Customer Satisfaction in E-Commerce
In Proceedings of the 17th IEE UK Teletraffic Symposium, Dublin, Ireland, May 16-18, 2001 QUANTIFYING CUSTOMER SATISFACTION WITH E-COMMERCE WEBSITES Hubert Graja and Jennifer McManis1 Abstract E-commerce is an increasingly significant part of the global economy. Users of E-commerce Web sites often have high expectations for the quality of service, and if those expectations are not met, the next site is only a click away. A number of performance problems have been observed for E-commerce Web sites, and much work has gone into characterising the performance of Web servers and Internet applications.
However, the customers of E-commerce Web sites are less well studied. In this work, we discuss a way of assessing satisfaction for different customer types with a Web site according to various different parameters. Individual measures may be scaled for simple comparison, and combined to give an overall satisfaction rating. This methodology is applied to three Irish E-Commerce Web sites. 1) Introduction The World Wide Web is one of the most important Internet services, and has been largely responsible for the phenomenal growth of the Internet in recent years.
An increasingly popular and important Web-based activity is ECommerce, in which various types of financial transactions are carried out or facilitated using the Web. It is widely expected that E-Commerce activity will continue to grow and that it will be a significant component of the global economy in the near future. A number of performance problems in E-Commerce systems have been observed, mainly due to heavier-thananticipated loads and the consequent inability to satisfy customer requirements. This has resulted in a lot of work attempting to characterise the performance of Web servers and Internet applications e. . ? . However the customers of these E-Commerce systems are less well studied. Some surveys show considerable dissatisfaction with current E-Commerce and Web servers; for example, it has been reported that as many as 60% of users typically cannot find the information they are looking for in a Web site, even though the information is present . In an area such as ECommerce, customers demand a high quality of the service they receive, since it is easy to move away to another site if they perceive the current one to be unsatisfactory. An important issue in designing E-Commerce systems is to characterise the ustomer’s requirements for satisfactory service. Parameters which affect a customer’s satisfaction with an E-Commerce system include the response time, number of clicks needed to find what they want, amount of information they are required to give, and predictability of the service received. This leads to the idea of customer classification, where customers in the same class would value parameters in a similar fashion. Customer classification may be performed either based on how they judge their satisfaction with an E-Commerce system, or on some other way (e. . large/medium/small budget; type/speed of Internet connection the customer has to the server; frequent/previous/new customer). Here we briefly present a methodology for measuring the satisfaction of customer classes. This methodology is applied to a test case consisting of three Irish E-Commerce Web sites in the telecommunications sector. We are able to demonstrate different levels of customer satisfaction among the Web sites, and also different levels of satisfaction with various parameters for each individual Web site. 2) Methodology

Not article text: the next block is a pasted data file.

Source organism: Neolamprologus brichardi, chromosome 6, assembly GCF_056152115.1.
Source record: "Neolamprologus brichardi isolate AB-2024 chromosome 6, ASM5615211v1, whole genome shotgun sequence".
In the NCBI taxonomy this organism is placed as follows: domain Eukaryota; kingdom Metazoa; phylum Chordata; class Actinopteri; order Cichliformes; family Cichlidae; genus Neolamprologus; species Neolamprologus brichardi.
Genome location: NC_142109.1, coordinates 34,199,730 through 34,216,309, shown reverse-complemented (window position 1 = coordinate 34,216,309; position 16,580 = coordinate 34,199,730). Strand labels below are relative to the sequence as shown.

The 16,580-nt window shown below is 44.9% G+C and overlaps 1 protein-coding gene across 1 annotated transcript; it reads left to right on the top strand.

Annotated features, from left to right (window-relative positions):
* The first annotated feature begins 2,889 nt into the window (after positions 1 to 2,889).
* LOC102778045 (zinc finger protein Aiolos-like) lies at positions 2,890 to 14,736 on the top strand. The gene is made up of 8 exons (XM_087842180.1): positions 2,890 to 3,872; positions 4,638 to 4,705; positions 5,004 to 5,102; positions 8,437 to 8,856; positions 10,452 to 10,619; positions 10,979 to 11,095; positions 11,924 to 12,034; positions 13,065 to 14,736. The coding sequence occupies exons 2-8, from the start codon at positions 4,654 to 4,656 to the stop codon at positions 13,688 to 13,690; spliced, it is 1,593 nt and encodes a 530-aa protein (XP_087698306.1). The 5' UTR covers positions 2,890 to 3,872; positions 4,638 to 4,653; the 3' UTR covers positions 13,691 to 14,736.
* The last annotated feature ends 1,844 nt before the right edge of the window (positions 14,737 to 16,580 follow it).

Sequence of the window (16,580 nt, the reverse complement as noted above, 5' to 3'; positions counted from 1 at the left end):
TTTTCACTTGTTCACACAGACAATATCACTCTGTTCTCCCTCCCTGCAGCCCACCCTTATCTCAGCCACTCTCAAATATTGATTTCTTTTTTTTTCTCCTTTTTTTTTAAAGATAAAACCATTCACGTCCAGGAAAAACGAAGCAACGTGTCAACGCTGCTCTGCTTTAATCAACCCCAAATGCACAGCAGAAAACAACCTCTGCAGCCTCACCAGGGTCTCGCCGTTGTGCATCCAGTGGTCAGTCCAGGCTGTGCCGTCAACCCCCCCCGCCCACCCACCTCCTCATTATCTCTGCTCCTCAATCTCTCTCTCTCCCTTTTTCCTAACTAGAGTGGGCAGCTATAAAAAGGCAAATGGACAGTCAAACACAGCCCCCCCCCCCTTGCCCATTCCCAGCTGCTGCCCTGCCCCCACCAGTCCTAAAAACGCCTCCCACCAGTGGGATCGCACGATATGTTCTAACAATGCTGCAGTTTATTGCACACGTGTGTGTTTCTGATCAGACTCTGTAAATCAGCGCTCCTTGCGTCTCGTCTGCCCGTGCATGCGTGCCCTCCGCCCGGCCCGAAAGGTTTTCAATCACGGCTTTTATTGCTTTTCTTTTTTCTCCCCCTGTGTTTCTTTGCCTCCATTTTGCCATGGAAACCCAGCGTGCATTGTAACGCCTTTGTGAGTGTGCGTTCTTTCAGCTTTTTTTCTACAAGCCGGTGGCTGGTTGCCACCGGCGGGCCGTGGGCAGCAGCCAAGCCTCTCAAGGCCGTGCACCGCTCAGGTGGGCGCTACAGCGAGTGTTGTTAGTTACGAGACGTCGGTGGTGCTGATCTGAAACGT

In our methodology, we identify customer classes reflecting groups of customers with different behavioural characteristics, and Web site parameters relating to features of the Web site which will potentially affect customer satisfaction. We then seek to measure customer satisfaction with the various parameters in a consistent and quantifiable way. This methodology is summarised below; a more detailed discussion of the methodology may be found in . 2. 1) Customer Classification Customers may be classified in various ways, such as their behaviour or according to how they measure satisfaction with a Web site.
However this classification is made, a representation of the customer class must then be made. This representation has two components: first, customer behaviour; and second, customer satisfaction measures 1 Performance Engineering Laboratory http://www. eeng. dcu. ie/~pel School of Electronic Engineering, Dublin City University, Dublin 9, Ireland [email protected] dcu. ie, [email protected] dcu. ie for various Web site parameters. We define customer behaviour in terms of the interaction with the Web site. A trace behaviour is defined as the series of clicks and other information that the customer exchanges with the site.
Typically, behaviour for a customer class is defined as one or more traces. For a customer class, a weighting may be associated with the traces indicating how likely it is for the customer to perform that particular trace behaviour. That is, some behaviour may be exhibited more frequently by a user in a class, and this behaviour should be given higher weighting. 2. 2) Customer Satisfaction Measures The factors which might affect customer satisfaction with a Web site are contained in a parameter list.
It is important that for each parameter in the list satisfaction should be quantifiable. Some quantification measures are easily defined. For instance, if the parameter is the number of clicks, the quantification may be defined as an integer value. Other parameters may have more subjective quantifications. For instance, how does one quantify the “quality” of information available at a Web site? In order to compare the satisfaction measured for different parameters, the quantifications must be mapped to a fixed scale. For instance, all measures could be mapped to a scale of 0 to 10.